Feted by the high-profile foreign press, Stockholm's ICT sector has been held up as a model of innovation.
In its September issue, the American magazine Wired wrote that Sweden has “the most digitally connected economy in the world”, and a global mindset when it comes to developing innovative tech start-ups.
Stockholm was listed alongside Berlin, Tel Aviv, Paris, London and Moscow as a hotbed for European start-ups.
With a relatively small market, most Swedish entrepreneurs by default have a global mindset when building up a business, the magazine pointed out.
A Wall Street Journal reporter recently met with a large number of Stockholm's ICT entrepreneurs and venture capitalists to talk about Stockholm as a tech hot spot.
The report, which was part of the newspaper’s Tech Europe tour, concluded that the Swedish capital has a very entrepreneur-friendly community and there's ”no shortage of ideas or engineering talent” in Stockholm.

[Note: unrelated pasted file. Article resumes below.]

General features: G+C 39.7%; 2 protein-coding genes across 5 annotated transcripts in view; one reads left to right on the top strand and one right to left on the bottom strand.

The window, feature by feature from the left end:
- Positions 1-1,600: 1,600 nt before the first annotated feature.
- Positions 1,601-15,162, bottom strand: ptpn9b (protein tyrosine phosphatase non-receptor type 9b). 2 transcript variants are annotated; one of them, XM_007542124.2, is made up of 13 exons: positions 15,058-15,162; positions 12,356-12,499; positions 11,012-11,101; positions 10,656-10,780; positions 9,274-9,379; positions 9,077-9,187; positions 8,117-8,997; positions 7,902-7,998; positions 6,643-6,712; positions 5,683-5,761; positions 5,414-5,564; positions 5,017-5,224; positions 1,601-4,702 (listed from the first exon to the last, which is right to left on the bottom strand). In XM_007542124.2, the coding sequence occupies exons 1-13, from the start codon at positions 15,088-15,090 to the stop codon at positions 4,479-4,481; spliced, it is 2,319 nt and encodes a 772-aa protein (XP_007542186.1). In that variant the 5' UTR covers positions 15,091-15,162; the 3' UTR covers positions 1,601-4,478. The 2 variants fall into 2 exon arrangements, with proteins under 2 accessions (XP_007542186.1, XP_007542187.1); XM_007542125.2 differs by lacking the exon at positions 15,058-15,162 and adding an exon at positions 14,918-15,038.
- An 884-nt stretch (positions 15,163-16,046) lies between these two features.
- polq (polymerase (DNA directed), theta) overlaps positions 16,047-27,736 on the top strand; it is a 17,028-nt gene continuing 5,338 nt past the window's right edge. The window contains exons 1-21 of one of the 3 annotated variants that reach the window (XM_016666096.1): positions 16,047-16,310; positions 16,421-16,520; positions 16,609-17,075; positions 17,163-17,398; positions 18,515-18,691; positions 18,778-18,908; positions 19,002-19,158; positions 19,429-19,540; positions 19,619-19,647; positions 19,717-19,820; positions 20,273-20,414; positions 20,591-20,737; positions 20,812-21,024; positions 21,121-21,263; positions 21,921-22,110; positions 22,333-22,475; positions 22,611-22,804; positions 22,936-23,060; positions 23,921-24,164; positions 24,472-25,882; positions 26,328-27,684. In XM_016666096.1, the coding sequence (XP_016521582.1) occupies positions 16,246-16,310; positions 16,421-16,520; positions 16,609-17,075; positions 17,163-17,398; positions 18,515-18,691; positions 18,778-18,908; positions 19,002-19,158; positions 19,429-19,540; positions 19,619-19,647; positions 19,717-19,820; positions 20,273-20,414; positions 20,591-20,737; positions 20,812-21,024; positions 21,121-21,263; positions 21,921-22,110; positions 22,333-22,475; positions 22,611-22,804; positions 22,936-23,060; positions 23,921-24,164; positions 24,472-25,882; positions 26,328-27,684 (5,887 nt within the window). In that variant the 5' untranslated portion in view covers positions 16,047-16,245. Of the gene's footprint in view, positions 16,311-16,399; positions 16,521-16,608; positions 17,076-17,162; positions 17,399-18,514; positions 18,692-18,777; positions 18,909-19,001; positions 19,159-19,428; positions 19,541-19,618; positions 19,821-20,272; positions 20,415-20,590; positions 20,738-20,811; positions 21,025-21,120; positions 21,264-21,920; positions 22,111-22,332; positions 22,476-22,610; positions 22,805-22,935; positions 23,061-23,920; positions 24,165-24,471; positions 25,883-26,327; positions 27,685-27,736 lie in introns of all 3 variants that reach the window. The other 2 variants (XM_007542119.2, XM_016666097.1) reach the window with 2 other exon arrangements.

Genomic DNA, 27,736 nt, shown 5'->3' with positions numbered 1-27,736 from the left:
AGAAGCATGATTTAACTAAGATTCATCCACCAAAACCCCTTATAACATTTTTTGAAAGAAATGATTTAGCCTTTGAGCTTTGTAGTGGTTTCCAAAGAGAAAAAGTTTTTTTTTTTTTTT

Both publications highlighted companies like the music service Spotify, online video monetising service Videoplaza, video editing tool JayCut and audio distribution platform Sound Cloud.
Anna Nedeby Bar-Am, head of Stockholm Entrepreneur Center (Stockholms NyföretagarCentrum), said she would like to create an “Entrepreneur Palace” in the heart of Stockholm that would accommodate start-ups and provide a lending hand to small business owners.
“What if we could create a place that cultivates a sense of belonging and where everyone inspire and help each other?,” she said, and added that small business start-ups are crucial for the Swedish economy now multinational companies can no longer be relied to provide the bulk of the jobs.
This article was published in collaboration between Stockholm Business Region and The Swedish Wire.